Last December, after Sarah Palin announced in October she wouldn't run for president, we started to notice she was shrinking. Now, four months ahead of the election, she seems smaller than ever. The latest sign of her diminished political significance is that Palin hasn't even been invited to the Republican National Convention by Mitt Romney, Newsweek's Peter Boyer reports. But it doesn't appear that it's because she's too busy with other things. The chief of staff for her SarahPAC quit, ABC News' Shushannah Walshe reports, because he didn't have enough to do. Palin hasn't totally endorsed Romney and she hasn't done any campaign events for him, and the worst part is, hardly anyone's noticed.

Palin's headlines have all announced a steady decline, even when we couldn't tell that's what was happening. Stories about her staff, for example, show it slowly became less professional. When Palin hired Michael Glassner to be her PAC's chief of staff in February 2011, it was considered a sign she might run for president. Now he's gone. When she fired two neoconservative foreign policy advisers the following May, it was thought to be a sign she might run against the Washington establishment. But it turned out she just wasn't going to be needing any foreign policy advisers. Even though Palin's web guru Rebecca Mansour was still on the SarahPAC payroll at the beginning of the year, she's faded from the news after sending direct messages on Twitter mocking Bristol Palin. Mansour's Twitter account is protected, limiting her ability to defend Palin online. And Palin's public events haven't gotten enough hype to draw wire photographers -- the last Associated Press photos of her are from her day of co-hosting the Today show, while the last ones from Reuters are from her CPAC speech in February. She gave a speech at an Americans for Prosperity-funded event in Michigan this weekend, and only Getty snapped some photos.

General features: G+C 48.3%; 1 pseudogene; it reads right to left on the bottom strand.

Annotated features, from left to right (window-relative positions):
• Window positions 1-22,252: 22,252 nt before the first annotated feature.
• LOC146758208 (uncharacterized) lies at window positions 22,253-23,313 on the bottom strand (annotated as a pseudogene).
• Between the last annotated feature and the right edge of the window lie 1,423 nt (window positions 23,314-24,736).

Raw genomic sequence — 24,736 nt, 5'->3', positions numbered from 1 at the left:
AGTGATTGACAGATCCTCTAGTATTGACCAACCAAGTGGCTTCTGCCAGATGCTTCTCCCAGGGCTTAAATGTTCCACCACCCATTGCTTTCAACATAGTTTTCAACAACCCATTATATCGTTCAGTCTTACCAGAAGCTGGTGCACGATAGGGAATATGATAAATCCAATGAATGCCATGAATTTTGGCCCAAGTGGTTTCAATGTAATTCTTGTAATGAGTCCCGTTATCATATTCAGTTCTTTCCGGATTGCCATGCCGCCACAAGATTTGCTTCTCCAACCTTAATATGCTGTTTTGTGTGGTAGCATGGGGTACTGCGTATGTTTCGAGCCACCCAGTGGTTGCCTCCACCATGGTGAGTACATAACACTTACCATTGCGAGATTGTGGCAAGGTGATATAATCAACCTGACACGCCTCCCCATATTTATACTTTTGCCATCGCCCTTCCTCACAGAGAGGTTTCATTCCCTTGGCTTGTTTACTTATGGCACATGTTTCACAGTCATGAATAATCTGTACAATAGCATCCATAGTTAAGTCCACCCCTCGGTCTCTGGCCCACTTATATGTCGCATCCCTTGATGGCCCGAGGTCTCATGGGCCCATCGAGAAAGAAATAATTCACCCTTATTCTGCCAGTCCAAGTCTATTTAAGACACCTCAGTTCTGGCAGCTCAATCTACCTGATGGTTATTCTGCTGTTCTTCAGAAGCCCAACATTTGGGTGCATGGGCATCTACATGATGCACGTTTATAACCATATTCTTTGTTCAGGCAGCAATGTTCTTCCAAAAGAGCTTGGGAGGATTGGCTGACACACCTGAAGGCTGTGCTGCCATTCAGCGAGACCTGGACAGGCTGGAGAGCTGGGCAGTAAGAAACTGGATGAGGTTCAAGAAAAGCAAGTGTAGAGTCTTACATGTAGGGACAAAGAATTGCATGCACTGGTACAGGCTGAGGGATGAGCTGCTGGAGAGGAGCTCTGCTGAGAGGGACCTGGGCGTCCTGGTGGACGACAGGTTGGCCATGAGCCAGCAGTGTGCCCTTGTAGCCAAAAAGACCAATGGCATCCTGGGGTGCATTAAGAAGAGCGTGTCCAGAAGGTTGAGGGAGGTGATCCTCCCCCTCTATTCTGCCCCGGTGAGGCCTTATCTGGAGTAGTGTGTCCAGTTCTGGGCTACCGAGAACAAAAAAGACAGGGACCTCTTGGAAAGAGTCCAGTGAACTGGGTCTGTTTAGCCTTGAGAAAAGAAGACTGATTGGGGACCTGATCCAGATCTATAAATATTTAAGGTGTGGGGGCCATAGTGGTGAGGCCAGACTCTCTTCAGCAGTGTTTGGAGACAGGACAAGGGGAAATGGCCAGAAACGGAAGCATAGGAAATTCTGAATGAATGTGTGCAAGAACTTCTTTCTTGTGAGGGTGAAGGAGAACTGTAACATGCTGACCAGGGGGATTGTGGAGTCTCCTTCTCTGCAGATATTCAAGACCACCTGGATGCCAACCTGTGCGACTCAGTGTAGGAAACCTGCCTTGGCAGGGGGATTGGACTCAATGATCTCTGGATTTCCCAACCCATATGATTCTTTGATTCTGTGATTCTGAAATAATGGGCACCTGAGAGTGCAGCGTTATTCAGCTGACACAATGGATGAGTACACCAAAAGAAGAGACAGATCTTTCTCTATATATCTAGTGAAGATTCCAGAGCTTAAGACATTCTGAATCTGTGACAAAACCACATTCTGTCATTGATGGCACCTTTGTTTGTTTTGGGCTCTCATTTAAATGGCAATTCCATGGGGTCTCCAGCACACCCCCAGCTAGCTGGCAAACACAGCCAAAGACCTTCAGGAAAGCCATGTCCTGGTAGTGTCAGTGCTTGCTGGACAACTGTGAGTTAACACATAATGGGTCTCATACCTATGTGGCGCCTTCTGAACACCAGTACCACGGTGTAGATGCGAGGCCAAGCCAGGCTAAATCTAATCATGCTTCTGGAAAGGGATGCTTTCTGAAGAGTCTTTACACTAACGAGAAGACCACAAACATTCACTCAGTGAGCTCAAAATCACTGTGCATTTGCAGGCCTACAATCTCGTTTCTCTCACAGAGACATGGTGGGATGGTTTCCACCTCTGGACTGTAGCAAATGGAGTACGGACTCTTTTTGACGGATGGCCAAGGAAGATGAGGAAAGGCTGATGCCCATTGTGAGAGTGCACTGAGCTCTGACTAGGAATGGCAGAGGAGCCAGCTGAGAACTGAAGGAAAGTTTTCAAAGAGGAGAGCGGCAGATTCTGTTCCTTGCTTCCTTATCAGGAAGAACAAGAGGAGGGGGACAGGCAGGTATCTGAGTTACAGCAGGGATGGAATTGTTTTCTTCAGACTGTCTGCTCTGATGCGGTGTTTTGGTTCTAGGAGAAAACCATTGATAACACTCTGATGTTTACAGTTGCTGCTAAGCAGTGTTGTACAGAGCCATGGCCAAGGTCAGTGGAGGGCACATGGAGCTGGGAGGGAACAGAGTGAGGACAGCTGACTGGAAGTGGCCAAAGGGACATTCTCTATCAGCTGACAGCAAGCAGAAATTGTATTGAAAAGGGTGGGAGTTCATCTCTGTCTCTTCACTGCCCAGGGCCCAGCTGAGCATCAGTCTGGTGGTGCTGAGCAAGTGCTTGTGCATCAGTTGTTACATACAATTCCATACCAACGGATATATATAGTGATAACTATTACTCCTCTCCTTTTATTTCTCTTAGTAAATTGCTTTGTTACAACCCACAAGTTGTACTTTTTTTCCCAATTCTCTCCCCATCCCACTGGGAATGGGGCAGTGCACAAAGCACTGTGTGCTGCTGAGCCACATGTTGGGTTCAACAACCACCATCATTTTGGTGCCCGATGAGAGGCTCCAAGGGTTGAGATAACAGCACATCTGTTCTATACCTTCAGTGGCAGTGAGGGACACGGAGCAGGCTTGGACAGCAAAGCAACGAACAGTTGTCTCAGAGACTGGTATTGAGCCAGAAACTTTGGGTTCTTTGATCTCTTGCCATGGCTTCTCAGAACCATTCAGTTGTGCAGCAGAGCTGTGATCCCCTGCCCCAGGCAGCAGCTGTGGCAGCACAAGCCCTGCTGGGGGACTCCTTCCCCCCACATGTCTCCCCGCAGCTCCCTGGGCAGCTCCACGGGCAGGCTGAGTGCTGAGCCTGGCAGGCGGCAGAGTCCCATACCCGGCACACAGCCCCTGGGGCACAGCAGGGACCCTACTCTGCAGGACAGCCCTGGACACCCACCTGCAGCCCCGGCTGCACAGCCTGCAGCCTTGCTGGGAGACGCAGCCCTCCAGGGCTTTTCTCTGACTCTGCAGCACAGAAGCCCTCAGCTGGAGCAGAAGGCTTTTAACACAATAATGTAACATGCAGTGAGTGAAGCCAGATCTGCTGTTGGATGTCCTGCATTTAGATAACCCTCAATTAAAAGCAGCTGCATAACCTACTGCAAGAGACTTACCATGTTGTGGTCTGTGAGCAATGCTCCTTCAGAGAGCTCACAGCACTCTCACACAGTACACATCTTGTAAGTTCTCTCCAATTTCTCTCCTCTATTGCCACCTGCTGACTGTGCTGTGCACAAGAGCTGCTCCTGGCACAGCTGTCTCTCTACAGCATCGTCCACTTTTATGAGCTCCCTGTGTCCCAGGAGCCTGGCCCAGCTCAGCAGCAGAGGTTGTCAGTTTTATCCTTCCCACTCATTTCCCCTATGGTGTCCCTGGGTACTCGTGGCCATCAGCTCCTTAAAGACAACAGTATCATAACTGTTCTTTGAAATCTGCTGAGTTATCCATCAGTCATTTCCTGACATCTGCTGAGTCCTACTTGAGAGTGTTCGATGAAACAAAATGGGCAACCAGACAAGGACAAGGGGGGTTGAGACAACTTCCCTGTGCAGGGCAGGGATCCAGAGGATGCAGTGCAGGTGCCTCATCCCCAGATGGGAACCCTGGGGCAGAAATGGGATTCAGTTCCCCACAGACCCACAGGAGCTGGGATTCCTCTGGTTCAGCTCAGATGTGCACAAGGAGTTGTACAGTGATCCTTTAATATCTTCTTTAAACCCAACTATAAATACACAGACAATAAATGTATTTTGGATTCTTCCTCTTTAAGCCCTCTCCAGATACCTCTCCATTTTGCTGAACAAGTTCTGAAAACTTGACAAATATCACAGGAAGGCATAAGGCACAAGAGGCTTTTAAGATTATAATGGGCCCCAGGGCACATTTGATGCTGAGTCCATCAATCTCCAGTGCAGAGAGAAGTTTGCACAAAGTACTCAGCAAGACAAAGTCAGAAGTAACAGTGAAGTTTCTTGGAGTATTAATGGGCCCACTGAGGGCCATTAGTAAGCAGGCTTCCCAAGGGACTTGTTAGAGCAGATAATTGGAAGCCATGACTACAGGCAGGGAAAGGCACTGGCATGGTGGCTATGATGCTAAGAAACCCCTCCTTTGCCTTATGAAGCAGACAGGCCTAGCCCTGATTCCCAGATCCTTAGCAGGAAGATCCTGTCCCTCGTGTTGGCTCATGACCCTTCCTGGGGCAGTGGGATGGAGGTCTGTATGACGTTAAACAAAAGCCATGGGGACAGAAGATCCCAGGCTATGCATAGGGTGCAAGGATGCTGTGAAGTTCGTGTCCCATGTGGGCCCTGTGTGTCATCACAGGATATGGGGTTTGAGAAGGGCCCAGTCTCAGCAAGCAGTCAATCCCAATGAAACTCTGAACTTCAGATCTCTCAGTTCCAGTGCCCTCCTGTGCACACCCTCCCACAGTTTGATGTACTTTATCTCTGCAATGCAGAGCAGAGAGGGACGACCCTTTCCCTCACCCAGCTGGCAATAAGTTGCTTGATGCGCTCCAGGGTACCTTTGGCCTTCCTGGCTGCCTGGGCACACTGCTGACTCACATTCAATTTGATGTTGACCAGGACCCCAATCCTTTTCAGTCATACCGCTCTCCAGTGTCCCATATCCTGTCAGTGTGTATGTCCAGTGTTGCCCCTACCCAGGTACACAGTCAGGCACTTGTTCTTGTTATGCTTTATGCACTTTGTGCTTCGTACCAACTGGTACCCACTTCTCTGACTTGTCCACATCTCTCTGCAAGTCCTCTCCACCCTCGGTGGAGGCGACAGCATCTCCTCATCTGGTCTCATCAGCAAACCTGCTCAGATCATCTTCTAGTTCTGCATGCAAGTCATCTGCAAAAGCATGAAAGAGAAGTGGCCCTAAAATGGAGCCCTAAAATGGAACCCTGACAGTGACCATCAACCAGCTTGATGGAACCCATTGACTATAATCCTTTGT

Palin turned her gig as a Fox News commentator into an outlet for airing old grievances from the 2008 campaign, taking not-very-relevant shots at Trig Truthers and the McCain campaign. Once Republicans started voting in the primaries, Palin sounded pretty much like any other pundit, and she seemed to know it. When Neil Cavuto asked her who she voted for, Palin said, "It is tough for me to spin out of a question like that when it comes from a Fox reporter." 

Even Palin's supporters have lowered their expectations for their hero. "Palin for Energy Secretary!" screamed one fan at the Michigan event, according to the Detroit News.